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The family courts cannot make financial orders about how a couple’s property and money will be divided until divorce proceedings have at least reached the midpoint in the process. This means that the couple’s assets may be shared long after the couple has separated. If one party’s financial position has significantly improved, this may give rise to arguments that sharing assets that have been acquired after the end of the marriage would be unfair.
Whilst such assets may be labelled ‘non-matrimonial’, there is no guarantee that they will not be subject to a Court Order requiring them to be shared. The extent to which they accrued because of the marriage is relevant. For example, a bonus is more likely to be shared if success in the job has been achieved with the help and support of the former spouse during the marriage. On the other hand, a gift or inheritance, which has no connection with the marriage is less likely to be shared.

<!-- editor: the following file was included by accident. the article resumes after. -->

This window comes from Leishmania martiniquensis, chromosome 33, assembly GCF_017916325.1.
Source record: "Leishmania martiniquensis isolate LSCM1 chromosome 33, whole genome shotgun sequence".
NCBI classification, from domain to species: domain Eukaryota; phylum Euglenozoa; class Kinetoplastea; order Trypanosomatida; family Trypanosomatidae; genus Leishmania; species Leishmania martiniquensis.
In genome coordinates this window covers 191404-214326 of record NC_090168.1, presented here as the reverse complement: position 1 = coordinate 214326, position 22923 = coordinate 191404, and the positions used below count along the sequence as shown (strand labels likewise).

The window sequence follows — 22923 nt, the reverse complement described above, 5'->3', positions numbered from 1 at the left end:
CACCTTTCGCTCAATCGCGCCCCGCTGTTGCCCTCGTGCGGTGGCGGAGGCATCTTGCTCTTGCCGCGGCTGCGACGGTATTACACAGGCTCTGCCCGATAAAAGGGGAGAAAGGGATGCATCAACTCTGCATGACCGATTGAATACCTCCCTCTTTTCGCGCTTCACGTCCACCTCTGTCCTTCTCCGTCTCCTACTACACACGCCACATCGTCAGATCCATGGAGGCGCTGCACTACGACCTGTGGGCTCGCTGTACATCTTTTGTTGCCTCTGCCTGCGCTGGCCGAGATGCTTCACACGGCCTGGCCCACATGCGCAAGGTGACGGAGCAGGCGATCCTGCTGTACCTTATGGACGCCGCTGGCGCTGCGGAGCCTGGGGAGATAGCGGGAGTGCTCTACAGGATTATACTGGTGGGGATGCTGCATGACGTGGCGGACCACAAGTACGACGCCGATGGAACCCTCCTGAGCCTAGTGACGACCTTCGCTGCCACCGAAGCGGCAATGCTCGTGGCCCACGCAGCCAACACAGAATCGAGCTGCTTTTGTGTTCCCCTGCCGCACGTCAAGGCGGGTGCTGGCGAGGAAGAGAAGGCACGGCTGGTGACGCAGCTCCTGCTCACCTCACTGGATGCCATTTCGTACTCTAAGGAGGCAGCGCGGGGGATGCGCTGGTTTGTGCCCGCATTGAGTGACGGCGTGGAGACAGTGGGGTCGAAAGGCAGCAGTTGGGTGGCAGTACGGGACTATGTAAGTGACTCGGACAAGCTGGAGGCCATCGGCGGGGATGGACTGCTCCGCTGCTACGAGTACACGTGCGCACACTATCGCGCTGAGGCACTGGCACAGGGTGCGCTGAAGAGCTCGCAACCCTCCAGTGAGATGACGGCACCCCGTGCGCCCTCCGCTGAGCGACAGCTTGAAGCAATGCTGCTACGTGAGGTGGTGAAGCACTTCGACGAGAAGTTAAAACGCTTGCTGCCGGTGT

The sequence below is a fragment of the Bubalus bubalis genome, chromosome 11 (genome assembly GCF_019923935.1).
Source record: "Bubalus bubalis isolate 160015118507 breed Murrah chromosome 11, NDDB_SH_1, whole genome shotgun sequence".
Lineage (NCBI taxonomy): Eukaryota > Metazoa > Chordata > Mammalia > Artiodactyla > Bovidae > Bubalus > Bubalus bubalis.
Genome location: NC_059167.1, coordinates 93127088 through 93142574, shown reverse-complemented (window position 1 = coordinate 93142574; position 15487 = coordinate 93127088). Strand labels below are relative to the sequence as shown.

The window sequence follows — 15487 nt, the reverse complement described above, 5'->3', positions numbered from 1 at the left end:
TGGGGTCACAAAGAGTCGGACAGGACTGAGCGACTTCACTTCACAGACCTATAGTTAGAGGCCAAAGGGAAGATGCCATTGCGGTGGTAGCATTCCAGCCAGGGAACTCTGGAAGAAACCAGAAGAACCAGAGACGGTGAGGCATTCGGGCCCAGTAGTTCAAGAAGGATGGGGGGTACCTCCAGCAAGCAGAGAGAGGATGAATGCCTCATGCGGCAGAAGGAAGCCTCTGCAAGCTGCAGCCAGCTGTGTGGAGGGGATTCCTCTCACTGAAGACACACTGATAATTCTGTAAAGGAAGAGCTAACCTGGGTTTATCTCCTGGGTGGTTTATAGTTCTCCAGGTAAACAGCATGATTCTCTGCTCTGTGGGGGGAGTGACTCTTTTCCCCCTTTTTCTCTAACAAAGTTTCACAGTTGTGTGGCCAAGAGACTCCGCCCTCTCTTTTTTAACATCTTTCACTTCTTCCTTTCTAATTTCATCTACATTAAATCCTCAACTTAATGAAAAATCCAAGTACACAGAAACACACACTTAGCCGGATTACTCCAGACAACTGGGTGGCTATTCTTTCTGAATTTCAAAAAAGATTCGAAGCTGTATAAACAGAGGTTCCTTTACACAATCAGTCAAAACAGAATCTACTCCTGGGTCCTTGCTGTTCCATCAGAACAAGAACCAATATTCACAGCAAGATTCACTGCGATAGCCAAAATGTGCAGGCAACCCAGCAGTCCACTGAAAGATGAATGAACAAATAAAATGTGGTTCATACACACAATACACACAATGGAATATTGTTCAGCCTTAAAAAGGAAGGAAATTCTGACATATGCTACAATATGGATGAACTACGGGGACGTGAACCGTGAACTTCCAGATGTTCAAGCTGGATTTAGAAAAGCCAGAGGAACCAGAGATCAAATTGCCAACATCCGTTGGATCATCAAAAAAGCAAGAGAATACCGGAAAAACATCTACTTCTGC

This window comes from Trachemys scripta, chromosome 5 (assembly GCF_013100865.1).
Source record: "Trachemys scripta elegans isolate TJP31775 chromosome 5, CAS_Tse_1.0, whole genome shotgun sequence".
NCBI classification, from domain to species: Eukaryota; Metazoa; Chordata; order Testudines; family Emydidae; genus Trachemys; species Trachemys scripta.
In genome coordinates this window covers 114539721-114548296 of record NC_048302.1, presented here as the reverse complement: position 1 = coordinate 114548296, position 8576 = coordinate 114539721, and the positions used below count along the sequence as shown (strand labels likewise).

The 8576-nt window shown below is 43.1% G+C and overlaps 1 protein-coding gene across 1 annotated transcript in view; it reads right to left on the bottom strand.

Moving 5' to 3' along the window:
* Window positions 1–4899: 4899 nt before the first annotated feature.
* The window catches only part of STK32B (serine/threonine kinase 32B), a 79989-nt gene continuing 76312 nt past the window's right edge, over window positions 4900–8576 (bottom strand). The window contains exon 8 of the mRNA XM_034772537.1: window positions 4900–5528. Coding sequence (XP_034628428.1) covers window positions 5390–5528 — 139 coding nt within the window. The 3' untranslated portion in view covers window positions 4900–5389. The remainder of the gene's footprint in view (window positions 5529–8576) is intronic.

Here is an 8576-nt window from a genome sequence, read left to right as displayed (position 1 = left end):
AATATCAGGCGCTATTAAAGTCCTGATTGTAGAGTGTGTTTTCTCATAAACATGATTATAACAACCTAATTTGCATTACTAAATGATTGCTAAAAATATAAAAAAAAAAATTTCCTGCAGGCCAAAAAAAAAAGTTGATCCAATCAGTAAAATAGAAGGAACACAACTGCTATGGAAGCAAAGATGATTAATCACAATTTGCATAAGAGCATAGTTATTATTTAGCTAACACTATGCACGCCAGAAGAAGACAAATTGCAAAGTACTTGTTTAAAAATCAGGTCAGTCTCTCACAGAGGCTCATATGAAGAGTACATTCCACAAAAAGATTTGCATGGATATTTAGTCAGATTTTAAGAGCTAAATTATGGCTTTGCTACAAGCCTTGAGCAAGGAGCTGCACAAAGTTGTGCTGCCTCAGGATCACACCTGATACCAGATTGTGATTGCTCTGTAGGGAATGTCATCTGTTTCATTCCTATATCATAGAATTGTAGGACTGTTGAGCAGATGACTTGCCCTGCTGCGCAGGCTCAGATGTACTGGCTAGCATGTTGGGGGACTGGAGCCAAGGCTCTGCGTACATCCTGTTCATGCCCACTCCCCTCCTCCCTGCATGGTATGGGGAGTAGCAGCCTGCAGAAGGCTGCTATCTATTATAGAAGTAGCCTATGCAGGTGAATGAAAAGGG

However, the overriding question, which will determine most cases, is whether the parties’ needs can be met without sharing the assets acquired post separation. If both parties cannot re-house, for example, then even an asset acquired since separation by one party is likely to be taken into account when orders are made about how the property and money should be divided, regardless of their source or link to the marriage.
It is sensible to enter into a Separation Agreement. This is a written document in which they set out their agreement about how the finances are to be divided. Whilst this is not legally binding on the Court, if entered into properly with each having independent legal advice, it will regarded as strong evidence of the parties’ intentions and will help to avoid disputes at the time of the divorce and financial arrangements being finalised.
If you require help with this call the Law Society on 0207(###) ###-####who can recommend local firms that can assist.